Rule 18: The “Buoy-Room” Rule
by David Dellenbaugh
Rule 18, which takes up more than two pages, is the longest rule
in the rulebook. It may also be the most complex, considering that it’s the
subject of more than two dozen ISAF Cases alone.
Rule 18 is commonly called the “buoy room” rule, but its real title is “Rounding
and Passing Marks and Obstructions.” It applies almost every time you round a
mark, and also when you pass obstructions.
|These two boats on port tack are about to round a leeward
mark. Rule 11 says the windward boat (W) must keep clear of the leeward
boat (L). But rule 18, the ‘mark rounding’ rule, says the outside boat (L)
must give room to the inside boat (W). Since these two rules are in
conflict, rule 18 takes precedence because it is in Section C of the
rulebook. Therefore L must give W room to round the mark.
Section C - At Marks and Obstructions
To the extent that a Section C rule conflicts with a rule in Section A or B,
the Section C rule takes precedence.
Mark roundings are probably the most critical part of any race because they
provide many chances to gain or lose. If you want to come out ahead, you need a
good working knowledge of the rules. In fact, before you even try to make
tactical moves near a mark, it’s crucial to understand your rights and
obligations under rule 18. Otherwise the two-length zone may seem more like the
Most sailors know that rule 18 applies to boats in the process of rounding or
passing marks and obstructions. But when exactly does this rule turn on? And
when does it turn off?
According to the first section of rule 18, the “buoy room” rule begins to apply
when boats are “about to round or pass” a mark or obstruction. ISAF Case 84
explains there is no exact point at which a boat becomes ‘about to round or
pass’ a mark. The decision states, “Almost always, a boat two hull lengths from
a mark is ‘about to round or pass’ it, but this is some times so at a greater
distance too. Not only is the distance from the mark a factor, but the boat’s
speed is also important, and other factors such as the conditions of wind and
current and the amount of sail handling required before or during the rounding
may also be relevant.”
To know when rule 18 applies, you have to look at the particular circumstances
of each mark-rounding situation. On a day with light air and flat water, boats
without spinnakers might not be ‘about to round’ the mark until they reach the
two-length zone. When you have fast boats with spinnakers in windy, rough
conditions, however, they might be ‘about to round’ the mark when they are four
or five lengths away (or even farther!).
|A common misperception about rule 18 is that it begins to
apply when boats reach the two-length zone. In most situations boats are
considered to be “about to round or pass” the mark or obstruction before
they reach the zone, and this is when rule 18 turns on. In this photo,
many of the boats approaching the mark are still outside the zone.
However, because of their size and speed, the windspeed and the amount of
sailhandling required, all these boats are “about to round” the mark.
Therefore, rule 18 is turned on for all of them.
It’s apparent that rule 18 turns on at quite different times, but it always
turns off when boats have “passed” the mark or obstruction. This latter point is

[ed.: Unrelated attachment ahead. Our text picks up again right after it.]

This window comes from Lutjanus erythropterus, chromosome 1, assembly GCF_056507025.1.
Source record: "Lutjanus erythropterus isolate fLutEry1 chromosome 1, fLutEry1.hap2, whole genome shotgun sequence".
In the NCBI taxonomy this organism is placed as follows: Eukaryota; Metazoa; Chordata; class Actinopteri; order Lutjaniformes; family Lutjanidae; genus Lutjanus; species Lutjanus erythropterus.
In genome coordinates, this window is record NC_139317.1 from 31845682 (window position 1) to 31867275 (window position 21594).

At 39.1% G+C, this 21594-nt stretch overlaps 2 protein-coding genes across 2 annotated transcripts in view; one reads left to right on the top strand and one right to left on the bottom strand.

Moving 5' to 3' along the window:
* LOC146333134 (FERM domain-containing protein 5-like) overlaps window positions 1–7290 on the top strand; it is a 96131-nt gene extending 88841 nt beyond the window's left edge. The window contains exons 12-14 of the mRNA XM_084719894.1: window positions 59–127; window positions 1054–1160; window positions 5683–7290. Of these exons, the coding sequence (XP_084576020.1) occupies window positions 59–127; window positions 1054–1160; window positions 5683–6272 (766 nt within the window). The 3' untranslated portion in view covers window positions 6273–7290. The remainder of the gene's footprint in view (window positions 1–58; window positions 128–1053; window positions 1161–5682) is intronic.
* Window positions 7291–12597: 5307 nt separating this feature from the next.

not defined precisely, but common sense says a boat has passed a mark once she
has left it astern. Note that rule 18 continues to apply until both boats are
past the mark or obstruction.
As with most rules, there are a number of particular places and times when rule
18 does or doesn’t turn on. For example, it applies only when boats are passing
a mark on the same required side, or an obstruction on the same side.
There are two specific times when rule 18 never applies. The first is at a
starting mark or its anchor line, from the time boats are approaching them to
start until they have passed them. This is the familiar “anti-barging” rule.
The other time rule 18 does not apply is when boats are on opposite tacks on a
beat to windward. This is why you can’t call for room when you are approaching
the windward mark on port tack.
5 times when rule 18 does apply
|1) Rule 18 applies when boats are about to round or pass
a mark or obstruction, even if they are on opposite tacks (as long as they
aren’t beating and neither has to tack to round the mark).
|2) Rule 18 applies when two boats are passing on the same
side of an obstruction. A common example of this is ducking a starboard
tacker on a beat.
|3) Another time that rule 18 applies at an obstruction is
when two boats approach a clear-ahead boat, such as one that is luffing at
|5) Rule 18 applies at a starting mark that is not
surrounded by navigable water. So if one end of the line is a breakwater,
an inside boat gets room.
5 times when 18 does not apply
|1) “Anti-barging rule” Rule 18 does not apply at a
starting mark (or its anchor line) from the time boats are approaching it
to start until they have passed it.
|2) Rule 18 does not apply when boats are leaving a mark
on different sides. Here the Green boat is leaving the mark on her
starboard side while the Red boat is leaving it to port.
|3) Rule 18 does not apply when boats are on opposite
tacks on a beat to windward.
|4) Rule 18 does not apply when boats are on opposite
tacks and one, but not both, will have to tack to pass the mark or
|5) Rule 18 does not apply when boats are planning to pass
an obstruction on different sides.
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